I found this scrumptious picture whilst rummaging around amongst my computer's photos.
Does anyone know where and when it was taken?
In this blogposting...Continue at your peril...
* La vie en France: Noël
* AGM XXX
* La vie en France: Noël
* AGM XXX
LA VIE EN FRANCE / LIFE IN FRANCE
NOËL / CHRISTMAS - PART ONE
For all but two of the last 62 years I have spent Christmas at home in the north-east of England. Wherever else I may have been for the rest of the year, Peterlee always called me back in late December. Unlike both my brothers, I had no family of my own to spoil with presents and Christmas stockings, so each year I reverted to type, as it were. Once again, I became the baby of our larger family nestling safely and snugly in the bosom of home.
The first exception occurred when I was 21 and working as a bus conductor in London. For reasons known only to themselves, some large corporation or other decided to sponsor a skeleton bus service for Christmas Day. So London Transport operated a few buses free to passengers.
In those primordial days London’s buses were all open-platform Routemasters so conductors had to be present whether they collected fares or not. It was an offer I couldn’t refuse; six hours‘ work at triple time for doing nothing except smiling sweetly at whoever happened to be out and about on Christmas Day.
I enjoyed it - but it felt very odd indeed to get back to my grotty little bedsit and spend Christmas night on my own. It would be another 25 years before I stayed away from home a second time.
And the second time was even worse. My then partner and I decided to spend the holiday in a rather grandiose hotel near Hawes in Wensleydale - and it was awful. It was full of comfortable, middle-class couples with Daily Mail tendencies concealing their hatred of each other’s company by being silently and smugly self-satisfied. They couldn’t take their supercilious eyes of the two thirtysomething men, neither of whom had, at the time, the confidence to stare straight back.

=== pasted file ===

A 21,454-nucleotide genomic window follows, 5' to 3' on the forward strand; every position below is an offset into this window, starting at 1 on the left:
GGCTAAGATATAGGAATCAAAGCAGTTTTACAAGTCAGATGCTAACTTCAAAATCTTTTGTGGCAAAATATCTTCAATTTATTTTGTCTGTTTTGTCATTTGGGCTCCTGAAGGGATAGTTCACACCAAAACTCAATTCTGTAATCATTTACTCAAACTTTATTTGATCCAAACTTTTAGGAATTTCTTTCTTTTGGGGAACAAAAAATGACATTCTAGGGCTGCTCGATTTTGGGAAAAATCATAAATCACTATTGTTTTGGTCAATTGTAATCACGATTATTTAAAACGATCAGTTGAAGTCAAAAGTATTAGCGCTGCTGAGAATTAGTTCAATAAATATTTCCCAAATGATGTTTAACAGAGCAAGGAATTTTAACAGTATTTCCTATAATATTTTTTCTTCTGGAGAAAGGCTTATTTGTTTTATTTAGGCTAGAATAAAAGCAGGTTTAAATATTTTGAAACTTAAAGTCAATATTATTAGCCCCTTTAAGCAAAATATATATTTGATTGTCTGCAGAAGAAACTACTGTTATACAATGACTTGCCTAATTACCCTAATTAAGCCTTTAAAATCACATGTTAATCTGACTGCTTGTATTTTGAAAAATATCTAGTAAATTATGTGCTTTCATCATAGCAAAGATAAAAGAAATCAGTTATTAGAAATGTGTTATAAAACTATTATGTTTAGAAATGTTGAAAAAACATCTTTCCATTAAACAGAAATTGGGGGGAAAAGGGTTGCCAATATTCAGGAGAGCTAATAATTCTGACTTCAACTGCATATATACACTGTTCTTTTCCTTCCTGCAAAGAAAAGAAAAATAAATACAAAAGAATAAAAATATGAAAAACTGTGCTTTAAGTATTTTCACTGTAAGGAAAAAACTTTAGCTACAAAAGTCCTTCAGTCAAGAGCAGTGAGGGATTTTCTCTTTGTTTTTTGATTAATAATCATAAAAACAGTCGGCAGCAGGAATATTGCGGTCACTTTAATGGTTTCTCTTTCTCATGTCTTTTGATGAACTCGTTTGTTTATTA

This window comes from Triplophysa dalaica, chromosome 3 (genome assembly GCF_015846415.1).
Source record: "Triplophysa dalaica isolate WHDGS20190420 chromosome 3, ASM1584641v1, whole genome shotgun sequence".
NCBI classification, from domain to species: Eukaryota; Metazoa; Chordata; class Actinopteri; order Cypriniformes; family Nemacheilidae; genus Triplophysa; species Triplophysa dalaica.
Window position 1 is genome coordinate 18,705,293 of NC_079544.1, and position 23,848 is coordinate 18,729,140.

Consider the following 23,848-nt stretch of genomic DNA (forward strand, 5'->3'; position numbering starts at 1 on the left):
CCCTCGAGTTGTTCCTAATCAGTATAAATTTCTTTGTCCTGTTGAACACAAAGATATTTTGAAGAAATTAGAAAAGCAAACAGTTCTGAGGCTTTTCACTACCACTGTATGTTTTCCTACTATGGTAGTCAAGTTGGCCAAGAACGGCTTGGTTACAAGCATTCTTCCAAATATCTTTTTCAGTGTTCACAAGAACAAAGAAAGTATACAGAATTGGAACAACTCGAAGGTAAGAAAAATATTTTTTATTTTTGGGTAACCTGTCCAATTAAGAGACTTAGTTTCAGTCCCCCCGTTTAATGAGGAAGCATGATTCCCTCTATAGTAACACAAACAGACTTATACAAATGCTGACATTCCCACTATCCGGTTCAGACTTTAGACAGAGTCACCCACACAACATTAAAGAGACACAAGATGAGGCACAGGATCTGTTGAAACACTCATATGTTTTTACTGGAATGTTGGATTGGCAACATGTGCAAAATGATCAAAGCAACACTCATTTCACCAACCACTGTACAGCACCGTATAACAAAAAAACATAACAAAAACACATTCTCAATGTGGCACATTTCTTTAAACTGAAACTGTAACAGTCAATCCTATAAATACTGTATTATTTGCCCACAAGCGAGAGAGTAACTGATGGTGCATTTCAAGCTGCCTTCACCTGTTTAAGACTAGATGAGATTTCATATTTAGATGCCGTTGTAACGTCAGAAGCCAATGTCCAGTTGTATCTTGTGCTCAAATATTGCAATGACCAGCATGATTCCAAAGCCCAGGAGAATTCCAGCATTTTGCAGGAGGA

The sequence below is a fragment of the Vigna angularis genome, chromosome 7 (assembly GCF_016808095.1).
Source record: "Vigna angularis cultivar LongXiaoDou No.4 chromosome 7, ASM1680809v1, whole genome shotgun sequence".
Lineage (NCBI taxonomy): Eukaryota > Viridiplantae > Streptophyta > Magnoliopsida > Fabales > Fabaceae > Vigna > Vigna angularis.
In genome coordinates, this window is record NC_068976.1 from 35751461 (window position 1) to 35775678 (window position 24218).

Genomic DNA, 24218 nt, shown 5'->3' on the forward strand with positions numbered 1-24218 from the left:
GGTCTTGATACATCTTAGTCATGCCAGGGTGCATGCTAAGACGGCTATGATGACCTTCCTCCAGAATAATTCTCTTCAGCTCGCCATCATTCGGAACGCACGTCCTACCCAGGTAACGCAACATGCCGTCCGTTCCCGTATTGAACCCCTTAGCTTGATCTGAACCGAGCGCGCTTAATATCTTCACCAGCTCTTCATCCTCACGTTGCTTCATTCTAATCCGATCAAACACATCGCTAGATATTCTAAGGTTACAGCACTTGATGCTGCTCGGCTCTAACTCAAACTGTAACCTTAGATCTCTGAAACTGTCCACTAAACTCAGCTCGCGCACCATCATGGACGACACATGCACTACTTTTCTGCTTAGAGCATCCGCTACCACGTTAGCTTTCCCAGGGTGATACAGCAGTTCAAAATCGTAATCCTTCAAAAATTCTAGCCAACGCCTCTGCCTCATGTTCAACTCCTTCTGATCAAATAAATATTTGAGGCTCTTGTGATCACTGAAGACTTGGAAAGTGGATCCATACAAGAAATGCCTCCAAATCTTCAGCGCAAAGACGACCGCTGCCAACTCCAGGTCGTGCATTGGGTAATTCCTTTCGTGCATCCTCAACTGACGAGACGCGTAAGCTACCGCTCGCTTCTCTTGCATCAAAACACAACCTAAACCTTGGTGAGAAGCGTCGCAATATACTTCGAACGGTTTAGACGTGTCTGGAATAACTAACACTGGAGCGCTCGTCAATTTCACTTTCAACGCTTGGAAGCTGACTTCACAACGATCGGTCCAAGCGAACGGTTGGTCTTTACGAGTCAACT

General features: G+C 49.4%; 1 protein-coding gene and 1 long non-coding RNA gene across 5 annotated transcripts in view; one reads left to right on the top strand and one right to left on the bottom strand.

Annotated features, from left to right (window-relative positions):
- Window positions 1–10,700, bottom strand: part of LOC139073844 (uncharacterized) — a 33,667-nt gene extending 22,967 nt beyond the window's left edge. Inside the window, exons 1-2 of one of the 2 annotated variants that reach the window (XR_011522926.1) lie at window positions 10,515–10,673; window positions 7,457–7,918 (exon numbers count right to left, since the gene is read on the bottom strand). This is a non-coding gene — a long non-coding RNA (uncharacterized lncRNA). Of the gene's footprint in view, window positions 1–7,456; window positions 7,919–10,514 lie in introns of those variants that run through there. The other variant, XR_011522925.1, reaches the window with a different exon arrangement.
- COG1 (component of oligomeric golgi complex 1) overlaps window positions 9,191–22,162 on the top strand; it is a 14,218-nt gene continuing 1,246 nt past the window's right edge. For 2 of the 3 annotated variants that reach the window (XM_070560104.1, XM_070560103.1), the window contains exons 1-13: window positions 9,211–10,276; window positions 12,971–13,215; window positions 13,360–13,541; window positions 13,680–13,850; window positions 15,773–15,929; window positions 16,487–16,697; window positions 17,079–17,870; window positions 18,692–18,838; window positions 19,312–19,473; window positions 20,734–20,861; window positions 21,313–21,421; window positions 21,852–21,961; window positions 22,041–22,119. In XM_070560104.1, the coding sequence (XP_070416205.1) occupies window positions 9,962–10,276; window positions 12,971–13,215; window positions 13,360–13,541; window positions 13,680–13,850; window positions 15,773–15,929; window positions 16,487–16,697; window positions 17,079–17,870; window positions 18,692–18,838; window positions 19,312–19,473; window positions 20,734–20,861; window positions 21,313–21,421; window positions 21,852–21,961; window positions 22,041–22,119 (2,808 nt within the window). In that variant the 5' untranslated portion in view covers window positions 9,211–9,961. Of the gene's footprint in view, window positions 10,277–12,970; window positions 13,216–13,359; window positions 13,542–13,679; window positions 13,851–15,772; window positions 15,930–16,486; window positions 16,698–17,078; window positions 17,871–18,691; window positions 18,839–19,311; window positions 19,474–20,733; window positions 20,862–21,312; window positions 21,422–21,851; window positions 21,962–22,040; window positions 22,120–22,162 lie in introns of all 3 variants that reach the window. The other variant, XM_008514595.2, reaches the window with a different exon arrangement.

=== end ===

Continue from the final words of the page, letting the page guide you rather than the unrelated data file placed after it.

Add the typical North Yorkshire po-faced brusqueness with which we are all regrettably familiar and you have a recipe for disaster.
So, apart from on those two memorable occasions, Mam proved to be a very effective - and very welcome - anchor at Christmas; a magnet whose force I was perfectly happy to yield to.
But the grey place that patiently awaits us all has called Mam to her. My remaining Christmases will have no more of her smiles and no more of her Thankyou kisses. And there will be no more grateful thoughts that she has reached another Christmas unscathed - for this time, she has not. Instead, I have reached it alone, and very much scathed.
This Christmas, then, there was no anchor and no magnet to hold me in the north-east - and there was really no argument about where this meant I could spend Christmas. For the first time in my life, I would not only be away from home - I would be overseas.
I would be spending Christmas in France.
I’m lucky enough to have travelled to Beaujolais enough times to say that I have a ‘regular’ route. I fly from Newcastle to Paris and then complete the trip by train. Almost every other way of getting there is preferable - but rarely affordable.
A particularly attractive option would be one that lands me at Lyon airport; it omits the dreary necessity of travelling across Paris and instead deposits me at Serge’s doorstep. There are, however, no direct flights from Newcastle to Lyon.
When I searched the internet for a cheap Christmas flight, though, I discovered that my luck was in (for a change). There was an affordable flight from Newcastle, changing at Amsterdam for Lyon. Almost door-to-door, then.
I booked my ticket at once and confidently looked forward to my first Christmas on foreign soil.
What could possibly go wrong?
Here are some more photos of AGM XXX. Works of art, the lot of them.
And a big, warm, seasonal hug to Vivienne for sending them to me.
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